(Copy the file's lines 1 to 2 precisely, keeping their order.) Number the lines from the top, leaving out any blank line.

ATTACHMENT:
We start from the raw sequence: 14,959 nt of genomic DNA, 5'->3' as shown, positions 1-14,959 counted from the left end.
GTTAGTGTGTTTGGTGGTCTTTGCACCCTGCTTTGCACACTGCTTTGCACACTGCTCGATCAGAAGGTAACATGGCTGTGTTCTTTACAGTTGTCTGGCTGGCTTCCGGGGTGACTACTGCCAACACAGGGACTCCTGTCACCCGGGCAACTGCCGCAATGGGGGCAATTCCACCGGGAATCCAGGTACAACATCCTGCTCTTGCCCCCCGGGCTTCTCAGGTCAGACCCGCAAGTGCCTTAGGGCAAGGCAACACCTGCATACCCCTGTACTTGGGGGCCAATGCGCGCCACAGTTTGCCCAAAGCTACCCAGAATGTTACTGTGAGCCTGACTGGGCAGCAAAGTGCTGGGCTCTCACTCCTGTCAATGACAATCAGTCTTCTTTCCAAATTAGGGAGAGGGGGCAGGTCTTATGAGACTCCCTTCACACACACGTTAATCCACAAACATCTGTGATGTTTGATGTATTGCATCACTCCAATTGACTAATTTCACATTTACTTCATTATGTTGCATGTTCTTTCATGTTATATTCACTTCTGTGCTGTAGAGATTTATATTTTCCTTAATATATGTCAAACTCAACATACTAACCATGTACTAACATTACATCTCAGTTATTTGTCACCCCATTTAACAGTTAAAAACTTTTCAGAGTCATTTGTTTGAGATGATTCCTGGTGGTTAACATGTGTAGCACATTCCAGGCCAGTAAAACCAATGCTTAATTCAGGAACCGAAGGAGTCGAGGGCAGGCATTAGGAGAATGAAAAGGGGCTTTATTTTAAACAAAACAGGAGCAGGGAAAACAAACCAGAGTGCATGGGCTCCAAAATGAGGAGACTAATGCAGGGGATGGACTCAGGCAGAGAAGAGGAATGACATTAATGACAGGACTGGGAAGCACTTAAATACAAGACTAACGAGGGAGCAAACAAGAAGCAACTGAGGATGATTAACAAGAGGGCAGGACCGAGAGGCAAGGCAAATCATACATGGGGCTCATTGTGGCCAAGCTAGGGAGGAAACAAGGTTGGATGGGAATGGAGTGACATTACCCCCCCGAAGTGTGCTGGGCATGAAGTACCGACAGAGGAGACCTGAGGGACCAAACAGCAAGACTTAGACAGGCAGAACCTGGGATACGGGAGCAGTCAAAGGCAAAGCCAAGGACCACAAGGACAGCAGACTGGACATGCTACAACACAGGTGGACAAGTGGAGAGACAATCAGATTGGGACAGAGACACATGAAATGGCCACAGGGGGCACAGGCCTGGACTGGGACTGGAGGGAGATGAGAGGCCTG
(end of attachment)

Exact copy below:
We start from the raw sequence: 14,959 nt of genomic DNA, 5'->3' as shown, positions 1-14,959 counted from the left end.
GTTAGTGTGTTTGGTGGTCTTTGCACCCTGCTTTGCACACTGCTTTGCACACTGCTCGATCAGAAGGTAACATGGCTGTGTTCTTTACAGTTGTCTGGCTGGCTTCCGGGGTGACTACTGCCAACACAGGGACTCCTGTCACCCGGGCAACTGCCGCAATGGGGGCAATTCCACCGGGAATCCAGGTACAACATCCTGCTCTTGCCCCCCGGGCTTCTCAGGTCAGACCCGCAAGTGCCTTAGGGCAAGGCAACACCTGCATACCCCTGTACTTGGGGGCCAATGCGCGCCACAGTTTGCCCAAAGCTACCCAGAATGTTACTGTGAGCCTGACTGGGCAGCAAAGTGCTGGGCTCTCACTCCTGTCAATGACAATCAGTCTTCTTTCCAAATTAGGGAGAGGGGGCAGGTCTTATGAGACTCCCTTCACACACACGTTAATCCACAAACATCTGTGATGTTTGATGTATTGCATCACTCCAATTGACTAATTTCACATTTACTTCATTATGTTGCATGTTCTTTCATGTTATATTCACTTCTGTGCTGTAGAGATTTATATTTTCCTTAATATATGTCAAACTCAACATACTAACCATGTACTAACATTACATCTCAGTTATTTGTCACCCCATTTAACAGTTAAAAACTTTTCAGAGTCATTTGTTTGAGATGATTCCTGGTGGTTAACATGTGTAGCACATTCCAGGCCAGTAAAACCAATGCTTAATTCAGGAACCGAAGGAGTCGAGGGCAGGCATTAGGAGAATGAAAAGGGGCTTTATTTTAAACAAAACAGGAGCAGGGAAAACAAACCAGAGTGCATGGGCTCCAAAATGAGGAGACTAATGCAGGGGATGGACTCAGGCAGAGAAGAGGAATGACATTAATGACAGGACTGGGAAGCACTTAAATACAAGACTAACGAGGGAGCAAACAAGAAGCAACTGAGGATGATTAACAAGAGGGCAGGACCGAGAGGCAAGGCAAATCATACATGGGGCTCATTGTGGCCAAGCTAGGGAGGAAACAAGGTTGGATGGGAATGGAGTGACATTACCCCCCCGAAGTGTGCTGGGCATGAAGTACCGACAGAGGAGACCTGAGGGACCAAACAGCAAGACTTAGACAGGCAGAACCTGGGATACGGGAGCAGTCAAAGGCAAAGCCAAGGACCACAAGGACAGCAGACTGGACATGCTACAACACAGGTGGACAAGTGGAGAGACAATCAGATTGGGACAGAGACACATGAAATGGCCACAGGGGGCACAGGCCTGGACTGGGACTGGAGGGAGATGAGAGGCCTG